Zen Gardens

Google recently demonstrated the graphics power of L, the upcoming release of Android, using Epic's Rivalry demo running on Tegra K1 at Google I/O. Mobile is a huge focus for UE4, and we hope you’ll enjoy all the latest improvements!

Read More

 

 

The UE4 Roadmap continues to evolve, and we encourage you to vote for features that want to use.

 

To ask questions and share feedback, please visit the forums or join our live broadcasts at Twitch.tv every Thursday at 2pm ET, which you can always go back and view atYouTube.com.

 

Hats off to the developers who contributed to this great release! These who helped are forever immortalized in the Credits section under the editor’s Help menu.

 

Thank you for being a part of this adventure. We can’t wait to see what you build next.

 

We are one step closer to Paper2D support, which is their support for 2D engines. Occulus Rift support is no doubt cool for those developing for the Rift. Not quite as impressive as the last release, but still a good amount of progress from Unreal.

News


16. July 2014

 

Or…

How to take a Blender model you downloaded from the web and make it actually usable in your game in 28 easy steps!

 

… granted, the second title doesn’t have the same flow to it, does it?

 

I just had to run through this process and I figured I would share it as it is something that occurs fairly often.  When working with Blender, there are dozens of behavioral textures available that can make for some very nice results quickly.  The only problem is, when you get your asset out of Blender and into your game engine, things suddenly go horribly wrong.  The problem is, those textures only make sense inside of Blender.  Fortunately through the magic of baking, you can easily convert them into a texture map usable in any game engine.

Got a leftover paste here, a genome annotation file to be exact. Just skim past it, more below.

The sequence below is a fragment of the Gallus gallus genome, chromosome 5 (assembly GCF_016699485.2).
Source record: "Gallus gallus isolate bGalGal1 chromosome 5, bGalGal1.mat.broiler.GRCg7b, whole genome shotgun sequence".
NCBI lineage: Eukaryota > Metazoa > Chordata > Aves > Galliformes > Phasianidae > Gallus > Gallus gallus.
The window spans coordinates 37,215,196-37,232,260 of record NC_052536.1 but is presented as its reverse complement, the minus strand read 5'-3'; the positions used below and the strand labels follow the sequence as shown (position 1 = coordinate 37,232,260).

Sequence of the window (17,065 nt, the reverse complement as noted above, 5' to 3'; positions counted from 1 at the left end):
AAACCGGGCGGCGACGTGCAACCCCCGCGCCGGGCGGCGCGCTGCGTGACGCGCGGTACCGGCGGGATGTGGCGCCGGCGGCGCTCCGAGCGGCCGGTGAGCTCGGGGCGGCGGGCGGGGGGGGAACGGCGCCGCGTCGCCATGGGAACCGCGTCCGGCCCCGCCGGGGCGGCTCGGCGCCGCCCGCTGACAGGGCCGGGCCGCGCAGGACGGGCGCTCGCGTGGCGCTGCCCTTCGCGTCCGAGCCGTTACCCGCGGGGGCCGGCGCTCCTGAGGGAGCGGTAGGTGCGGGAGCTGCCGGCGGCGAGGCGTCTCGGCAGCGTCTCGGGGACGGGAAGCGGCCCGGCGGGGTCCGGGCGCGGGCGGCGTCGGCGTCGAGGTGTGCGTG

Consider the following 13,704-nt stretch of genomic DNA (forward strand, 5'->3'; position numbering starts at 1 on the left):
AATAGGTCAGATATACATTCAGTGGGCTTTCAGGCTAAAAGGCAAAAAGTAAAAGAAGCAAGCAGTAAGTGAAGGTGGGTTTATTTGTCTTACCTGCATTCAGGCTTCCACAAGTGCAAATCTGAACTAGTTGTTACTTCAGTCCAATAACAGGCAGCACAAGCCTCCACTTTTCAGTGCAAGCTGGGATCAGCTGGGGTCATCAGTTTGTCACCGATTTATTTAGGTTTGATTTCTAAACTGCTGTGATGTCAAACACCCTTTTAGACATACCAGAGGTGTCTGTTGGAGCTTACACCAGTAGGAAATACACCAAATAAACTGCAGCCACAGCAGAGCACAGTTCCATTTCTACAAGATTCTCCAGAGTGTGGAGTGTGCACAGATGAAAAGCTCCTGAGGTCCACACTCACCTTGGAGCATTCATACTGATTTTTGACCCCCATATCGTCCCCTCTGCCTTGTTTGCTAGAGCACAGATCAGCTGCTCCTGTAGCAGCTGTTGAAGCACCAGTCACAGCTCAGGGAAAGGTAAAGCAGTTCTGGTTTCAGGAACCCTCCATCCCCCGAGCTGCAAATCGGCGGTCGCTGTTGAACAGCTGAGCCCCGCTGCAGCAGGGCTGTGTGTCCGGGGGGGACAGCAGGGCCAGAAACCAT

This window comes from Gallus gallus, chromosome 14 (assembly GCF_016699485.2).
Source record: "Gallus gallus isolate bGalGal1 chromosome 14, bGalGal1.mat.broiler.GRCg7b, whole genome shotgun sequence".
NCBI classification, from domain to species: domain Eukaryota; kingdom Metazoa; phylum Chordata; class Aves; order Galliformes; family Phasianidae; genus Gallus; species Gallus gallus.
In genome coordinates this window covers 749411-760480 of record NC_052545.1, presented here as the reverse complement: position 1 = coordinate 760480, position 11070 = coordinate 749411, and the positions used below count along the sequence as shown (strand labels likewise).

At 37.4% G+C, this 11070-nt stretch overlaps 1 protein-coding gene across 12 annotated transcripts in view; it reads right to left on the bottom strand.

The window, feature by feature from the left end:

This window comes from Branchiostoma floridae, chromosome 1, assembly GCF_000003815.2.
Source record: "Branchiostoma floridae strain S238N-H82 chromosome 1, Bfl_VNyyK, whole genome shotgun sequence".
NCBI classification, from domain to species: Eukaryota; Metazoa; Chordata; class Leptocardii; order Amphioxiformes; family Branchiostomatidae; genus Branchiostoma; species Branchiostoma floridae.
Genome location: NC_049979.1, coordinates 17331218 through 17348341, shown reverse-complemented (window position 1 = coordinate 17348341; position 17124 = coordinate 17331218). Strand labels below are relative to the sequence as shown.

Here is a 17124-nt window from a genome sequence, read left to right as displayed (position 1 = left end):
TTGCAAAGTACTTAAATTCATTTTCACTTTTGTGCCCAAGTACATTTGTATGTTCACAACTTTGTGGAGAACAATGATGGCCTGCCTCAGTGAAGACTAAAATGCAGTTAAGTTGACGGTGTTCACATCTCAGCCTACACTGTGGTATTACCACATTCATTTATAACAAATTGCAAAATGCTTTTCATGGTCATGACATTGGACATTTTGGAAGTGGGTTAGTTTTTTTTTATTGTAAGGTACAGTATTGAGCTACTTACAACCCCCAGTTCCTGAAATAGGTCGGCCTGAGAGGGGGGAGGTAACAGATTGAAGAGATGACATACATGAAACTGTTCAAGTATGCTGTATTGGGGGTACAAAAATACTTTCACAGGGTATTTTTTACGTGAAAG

Let’s take a look how.

 

First we need a model.  I am using a beautiful new model that was recently added to Blend-Swap.  It’s a free download but you need to register.  Don’t worry, you can use a real email address, they don’t spam, or at least haven't so far.  The model in question looks like this:

 

image

 

Unfortunately when we load it in Blender we quickly learn this model is in no way game ready.  Let’s take a look:

image

 

Ick.  So instead of a single Mesh, we have a dozen individual meshes.  Problem is, we need to unwrap them as a single object, so let’s join them all together.  First let’s get the camera out of the default layer.

 

If you look at the way this particular Blend is setup, there are currently two layers, the second contains the armature, the first contains everything else.

image

 

Lets get the camera out of there.  Select the camera object then hit the M key.  Then select the layer you want to move the camera to, like so:

image

 

Now click the first layer ( bottom left box ) and it should now only contain geometry.